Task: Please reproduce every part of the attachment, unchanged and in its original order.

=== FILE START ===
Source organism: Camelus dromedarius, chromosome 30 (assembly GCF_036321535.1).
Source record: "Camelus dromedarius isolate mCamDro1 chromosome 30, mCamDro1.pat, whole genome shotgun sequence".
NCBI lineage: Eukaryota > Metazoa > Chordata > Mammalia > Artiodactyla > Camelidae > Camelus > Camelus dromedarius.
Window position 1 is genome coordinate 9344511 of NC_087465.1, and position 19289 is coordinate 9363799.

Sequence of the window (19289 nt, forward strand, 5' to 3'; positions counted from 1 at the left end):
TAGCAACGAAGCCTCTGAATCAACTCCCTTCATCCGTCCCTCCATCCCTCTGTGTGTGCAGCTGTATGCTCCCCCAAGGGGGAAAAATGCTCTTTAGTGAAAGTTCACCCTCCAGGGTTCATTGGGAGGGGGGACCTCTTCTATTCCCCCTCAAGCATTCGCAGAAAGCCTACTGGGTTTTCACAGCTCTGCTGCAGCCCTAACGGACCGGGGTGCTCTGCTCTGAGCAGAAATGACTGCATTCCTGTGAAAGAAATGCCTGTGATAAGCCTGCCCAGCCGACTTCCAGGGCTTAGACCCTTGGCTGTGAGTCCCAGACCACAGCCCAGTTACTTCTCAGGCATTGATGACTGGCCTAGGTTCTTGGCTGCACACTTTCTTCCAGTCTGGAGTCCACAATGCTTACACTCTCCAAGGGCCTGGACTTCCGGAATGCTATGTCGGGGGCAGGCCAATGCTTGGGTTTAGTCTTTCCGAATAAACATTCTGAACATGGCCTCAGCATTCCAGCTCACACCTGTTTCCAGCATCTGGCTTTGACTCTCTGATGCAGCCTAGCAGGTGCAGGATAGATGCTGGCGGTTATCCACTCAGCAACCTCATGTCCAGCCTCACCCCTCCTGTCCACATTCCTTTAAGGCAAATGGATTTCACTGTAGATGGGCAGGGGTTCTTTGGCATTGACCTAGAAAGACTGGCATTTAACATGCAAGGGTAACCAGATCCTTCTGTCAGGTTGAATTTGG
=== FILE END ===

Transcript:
Source organism: Camelus dromedarius, chromosome 30 (assembly GCF_036321535.1).
Source record: "Camelus dromedarius isolate mCamDro1 chromosome 30, mCamDro1.pat, whole genome shotgun sequence".
NCBI lineage: Eukaryota > Metazoa > Chordata > Mammalia > Artiodactyla > Camelidae > Camelus > Camelus dromedarius.
Window position 1 is genome coordinate 9344511 of NC_087465.1, and position 19289 is coordinate 9363799.

Sequence of the window (19289 nt, forward strand, 5' to 3'; positions counted from 1 at the left end):
TAGCAACGAAGCCTCTGAATCAACTCCCTTCATCCGTCCCTCCATCCCTCTGTGTGTGCAGCTGTATGCTCCCCCAAGGGGGAAAAATGCTCTTTAGTGAAAGTTCACCCTCCAGGGTTCATTGGGAGGGGGGACCTCTTCTATTCCCCCTCAAGCATTCGCAGAAAGCCTACTGGGTTTTCACAGCTCTGCTGCAGCCCTAACGGACCGGGGTGCTCTGCTCTGAGCAGAAATGACTGCATTCCTGTGAAAGAAATGCCTGTGATAAGCCTGCCCAGCCGACTTCCAGGGCTTAGACCCTTGGCTGTGAGTCCCAGACCACAGCCCAGTTACTTCTCAGGCATTGATGACTGGCCTAGGTTCTTGGCTGCACACTTTCTTCCAGTCTGGAGTCCACAATGCTTACACTCTCCAAGGGCCTGGACTTCCGGAATGCTATGTCGGGGGCAGGCCAATGCTTGGGTTTAGTCTTTCCGAATAAACATTCTGAACATGGCCTCAGCATTCCAGCTCACACCTGTTTCCAGCATCTGGCTTTGACTCTCTGATGCAGCCTAGCAGGTGCAGGATAGATGCTGGCGGTTATCCACTCAGCAACCTCATGTCCAGCCTCACCCCTCCTGTCCACATTCCTTTAAGGCAAATGGATTTCACTGTAGATGGGCAGGGGTTCTTTGGCATTGACCTAGAAAGACTGGCATTTAACATGCAAGGGTAACCAGATCCTTCTGTCAGGTTGAATTTGG